As part of his battle for Labour leadership, you may have seen Jeremy Corbyn and his plans for a Digital Democracy to “democratise the internet” mentioned in the news. It seems this would be achieved by the use of a digital “bill of rights”.
A more simple way of looking at this, is that Mr Corbyn would like to make the internet a more level playing field (particularly in terms of internet speed, and access to information), and government use of the internet (with an apparent focus on engaging young people in politics). Which are policies I agree with.
The main pledge in the digital “bill of rights” that would probably get the most attention is the “Universal Service Network”, this is the pledge that says:
“We will deliver high speed broadband and mobile connectivity for every household, company and organisation in Britain from the inner city neighbourhoods to the remotest rural community.”
Sadly there doesn’t seem to be a commitment to the expected speed, and if the government would be reliant on BT for this promise. But according to his press conference, there would be £25bn pledged towards this happening. So I guess this would help the remote Devon farms to be connected.
The manifesto is available online here, and is an easy read. Reading it though I cant help shake the feeling that this has been said by previous governments before.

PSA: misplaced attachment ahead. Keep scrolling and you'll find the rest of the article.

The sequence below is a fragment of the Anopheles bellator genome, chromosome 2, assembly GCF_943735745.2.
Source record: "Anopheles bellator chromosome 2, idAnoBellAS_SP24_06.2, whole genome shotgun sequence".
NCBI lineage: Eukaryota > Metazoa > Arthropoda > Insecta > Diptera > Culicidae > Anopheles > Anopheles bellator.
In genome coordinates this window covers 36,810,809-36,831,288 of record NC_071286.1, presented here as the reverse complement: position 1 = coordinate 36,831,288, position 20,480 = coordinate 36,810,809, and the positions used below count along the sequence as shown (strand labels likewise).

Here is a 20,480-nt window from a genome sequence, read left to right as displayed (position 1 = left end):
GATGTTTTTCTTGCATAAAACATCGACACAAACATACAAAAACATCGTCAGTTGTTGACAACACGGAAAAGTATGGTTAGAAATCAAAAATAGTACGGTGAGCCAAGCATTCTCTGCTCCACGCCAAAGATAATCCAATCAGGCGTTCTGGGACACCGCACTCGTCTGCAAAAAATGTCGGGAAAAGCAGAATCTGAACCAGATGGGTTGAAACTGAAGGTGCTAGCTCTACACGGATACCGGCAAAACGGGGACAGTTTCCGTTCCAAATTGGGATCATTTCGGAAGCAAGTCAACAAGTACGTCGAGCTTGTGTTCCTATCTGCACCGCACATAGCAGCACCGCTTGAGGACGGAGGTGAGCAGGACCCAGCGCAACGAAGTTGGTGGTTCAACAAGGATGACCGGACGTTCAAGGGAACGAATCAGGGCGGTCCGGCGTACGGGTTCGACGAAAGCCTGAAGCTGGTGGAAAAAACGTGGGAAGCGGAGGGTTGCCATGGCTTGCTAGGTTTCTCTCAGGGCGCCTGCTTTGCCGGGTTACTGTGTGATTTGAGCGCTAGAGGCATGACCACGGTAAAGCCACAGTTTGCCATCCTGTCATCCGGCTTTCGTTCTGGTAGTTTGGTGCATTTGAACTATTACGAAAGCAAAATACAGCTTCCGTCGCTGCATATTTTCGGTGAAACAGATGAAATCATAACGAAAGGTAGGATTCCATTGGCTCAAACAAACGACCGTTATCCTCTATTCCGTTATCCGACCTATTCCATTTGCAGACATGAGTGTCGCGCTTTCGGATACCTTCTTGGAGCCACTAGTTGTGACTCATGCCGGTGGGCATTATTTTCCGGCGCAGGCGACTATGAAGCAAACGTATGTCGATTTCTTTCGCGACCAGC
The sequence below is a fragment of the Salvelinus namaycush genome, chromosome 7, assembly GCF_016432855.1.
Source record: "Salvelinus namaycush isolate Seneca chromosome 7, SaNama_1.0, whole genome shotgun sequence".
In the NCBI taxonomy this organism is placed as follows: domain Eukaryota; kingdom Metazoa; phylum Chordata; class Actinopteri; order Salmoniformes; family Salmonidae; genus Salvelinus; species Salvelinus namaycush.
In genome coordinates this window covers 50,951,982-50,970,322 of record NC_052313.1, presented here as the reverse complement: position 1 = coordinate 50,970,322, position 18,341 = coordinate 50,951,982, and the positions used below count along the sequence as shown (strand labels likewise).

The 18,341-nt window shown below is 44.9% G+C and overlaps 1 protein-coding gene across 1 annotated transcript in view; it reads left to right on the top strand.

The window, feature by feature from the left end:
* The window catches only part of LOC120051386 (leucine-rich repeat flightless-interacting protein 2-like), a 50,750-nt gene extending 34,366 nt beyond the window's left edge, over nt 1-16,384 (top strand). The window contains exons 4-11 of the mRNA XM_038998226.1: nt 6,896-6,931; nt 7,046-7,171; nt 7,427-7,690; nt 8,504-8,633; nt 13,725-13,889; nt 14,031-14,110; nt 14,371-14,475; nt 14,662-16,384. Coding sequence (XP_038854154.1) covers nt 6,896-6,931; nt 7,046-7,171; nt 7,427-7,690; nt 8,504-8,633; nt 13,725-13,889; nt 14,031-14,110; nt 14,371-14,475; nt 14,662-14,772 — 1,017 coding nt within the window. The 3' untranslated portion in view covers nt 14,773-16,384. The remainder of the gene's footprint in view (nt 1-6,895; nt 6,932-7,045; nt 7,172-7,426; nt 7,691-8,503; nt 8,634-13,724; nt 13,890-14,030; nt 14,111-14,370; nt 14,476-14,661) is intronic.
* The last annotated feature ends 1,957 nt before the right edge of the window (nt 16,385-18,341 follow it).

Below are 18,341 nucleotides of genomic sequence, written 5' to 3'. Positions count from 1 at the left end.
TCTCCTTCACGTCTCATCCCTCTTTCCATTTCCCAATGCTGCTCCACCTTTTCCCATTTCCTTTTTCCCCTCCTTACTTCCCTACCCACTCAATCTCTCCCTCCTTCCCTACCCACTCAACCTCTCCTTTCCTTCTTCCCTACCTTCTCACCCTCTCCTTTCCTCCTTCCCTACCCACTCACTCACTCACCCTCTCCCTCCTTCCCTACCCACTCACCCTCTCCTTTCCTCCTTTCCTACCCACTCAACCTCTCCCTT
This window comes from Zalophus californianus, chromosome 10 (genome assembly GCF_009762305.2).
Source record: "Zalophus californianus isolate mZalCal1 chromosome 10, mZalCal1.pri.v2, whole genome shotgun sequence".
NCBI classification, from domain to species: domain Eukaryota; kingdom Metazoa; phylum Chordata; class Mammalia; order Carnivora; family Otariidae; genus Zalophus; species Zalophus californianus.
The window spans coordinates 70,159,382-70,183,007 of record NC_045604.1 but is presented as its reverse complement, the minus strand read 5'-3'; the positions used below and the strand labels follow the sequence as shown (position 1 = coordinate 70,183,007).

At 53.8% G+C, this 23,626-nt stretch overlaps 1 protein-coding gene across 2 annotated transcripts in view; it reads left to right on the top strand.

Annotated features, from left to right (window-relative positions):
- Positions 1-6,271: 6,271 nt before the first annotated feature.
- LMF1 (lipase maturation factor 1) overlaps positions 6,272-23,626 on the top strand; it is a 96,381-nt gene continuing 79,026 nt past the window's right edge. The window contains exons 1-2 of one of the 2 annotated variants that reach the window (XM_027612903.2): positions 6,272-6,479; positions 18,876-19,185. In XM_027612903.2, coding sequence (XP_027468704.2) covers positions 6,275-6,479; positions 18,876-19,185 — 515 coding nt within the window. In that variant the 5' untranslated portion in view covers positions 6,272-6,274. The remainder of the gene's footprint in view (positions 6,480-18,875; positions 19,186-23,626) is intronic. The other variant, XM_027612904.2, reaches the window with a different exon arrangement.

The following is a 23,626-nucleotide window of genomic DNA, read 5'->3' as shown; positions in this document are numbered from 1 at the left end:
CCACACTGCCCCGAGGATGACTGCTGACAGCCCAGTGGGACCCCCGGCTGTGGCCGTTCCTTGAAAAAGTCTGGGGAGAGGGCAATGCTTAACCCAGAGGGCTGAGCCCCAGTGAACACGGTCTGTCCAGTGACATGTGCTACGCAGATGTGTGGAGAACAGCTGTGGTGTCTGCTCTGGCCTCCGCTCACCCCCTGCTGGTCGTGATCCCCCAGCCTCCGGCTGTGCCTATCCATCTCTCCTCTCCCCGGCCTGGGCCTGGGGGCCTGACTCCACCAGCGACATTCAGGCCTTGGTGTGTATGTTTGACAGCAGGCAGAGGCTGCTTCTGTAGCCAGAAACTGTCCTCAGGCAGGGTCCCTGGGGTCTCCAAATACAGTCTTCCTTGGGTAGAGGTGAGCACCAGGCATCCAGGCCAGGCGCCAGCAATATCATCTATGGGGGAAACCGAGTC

I would praise Mr Corbyn for his seeming want to create an inclusive society, as highlighted by comments made about not everyone being comfortable with online services, but I do feel his digital “bill of rights” misses out comment about the costs involved in buying a computer, and potentially teaching people in these online services.
Obviously many people access the web via a smart phone now, but I imagine using a number of the local and central government online services to be a challenge on a mobile device.
I like the heart behind a lot of today’s announcements, but feel more detail would be needed in the future.
For more information, check out the BBC website.
(Post originally appeared on AndesMedia – Photography and Web Design)
There you are, visiting Exeter, arguably the capital of Devon, and its raining – not just raining, but really wet. If its just you and possibly other adults, I’d suggest hanging out in one of the pubs in town. If you’ve got small children with you, then its a different matter.
Heres the Dads Sofa list of where to go in Exeter, when its raining.
The Twisted Oak pub, can be found in Ide, just by Exeter. The Twisted Oak is a combination of a pub, restaurant, tuck shop, and a indoor play area. We have a lot more about this playful pub here.
Spacious cafe with nice food, good tea, and a box of toys. There is also good disabled access if needed. It found by the river, between the city centre, and St Thomas.
Wonder down the quay – keep to the right hand side, and you’ll come across The Welcome Inn. Serving tea, cake, and a very warm welcome. It looks like The Welcome Inn will be closing soon, so make sure you can check it out when you can!